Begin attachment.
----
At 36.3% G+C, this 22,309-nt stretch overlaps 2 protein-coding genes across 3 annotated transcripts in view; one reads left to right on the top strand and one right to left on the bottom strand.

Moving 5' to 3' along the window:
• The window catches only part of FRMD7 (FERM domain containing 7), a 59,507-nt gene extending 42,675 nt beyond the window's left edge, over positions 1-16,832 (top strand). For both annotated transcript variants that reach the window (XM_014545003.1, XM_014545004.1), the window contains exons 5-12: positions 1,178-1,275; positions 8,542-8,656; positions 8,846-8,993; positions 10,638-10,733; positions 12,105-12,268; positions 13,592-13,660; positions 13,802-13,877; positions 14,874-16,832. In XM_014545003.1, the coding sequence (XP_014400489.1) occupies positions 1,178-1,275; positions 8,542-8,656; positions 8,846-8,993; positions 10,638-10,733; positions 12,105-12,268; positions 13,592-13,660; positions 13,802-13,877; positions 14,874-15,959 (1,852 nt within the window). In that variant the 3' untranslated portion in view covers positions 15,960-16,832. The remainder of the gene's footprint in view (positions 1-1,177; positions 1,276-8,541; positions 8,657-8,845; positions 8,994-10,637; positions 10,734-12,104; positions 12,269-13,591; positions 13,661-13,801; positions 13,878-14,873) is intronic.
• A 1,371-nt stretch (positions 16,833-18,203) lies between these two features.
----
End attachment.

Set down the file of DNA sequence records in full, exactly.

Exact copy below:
At 36.3% G+C, this 22,309-nt stretch overlaps 2 protein-coding genes across 3 annotated transcripts in view; one reads left to right on the top strand and one right to left on the bottom strand.

Moving 5' to 3' along the window:
• The window catches only part of FRMD7 (FERM domain containing 7), a 59,507-nt gene extending 42,675 nt beyond the window's left edge, over positions 1-16,832 (top strand). For both annotated transcript variants that reach the window (XM_014545003.1, XM_014545004.1), the window contains exons 5-12: positions 1,178-1,275; positions 8,542-8,656; positions 8,846-8,993; positions 10,638-10,733; positions 12,105-12,268; positions 13,592-13,660; positions 13,802-13,877; positions 14,874-16,832. In XM_014545003.1, the coding sequence (XP_014400489.1) occupies positions 1,178-1,275; positions 8,542-8,656; positions 8,846-8,993; positions 10,638-10,733; positions 12,105-12,268; positions 13,592-13,660; positions 13,802-13,877; positions 14,874-15,959 (1,852 nt within the window). In that variant the 3' untranslated portion in view covers positions 15,960-16,832. The remainder of the gene's footprint in view (positions 1-1,177; positions 1,276-8,541; positions 8,657-8,845; positions 8,994-10,637; positions 10,734-12,104; positions 12,269-13,591; positions 13,661-13,801; positions 13,878-14,873) is intronic.
• A 1,371-nt stretch (positions 16,833-18,203) lies between these two features.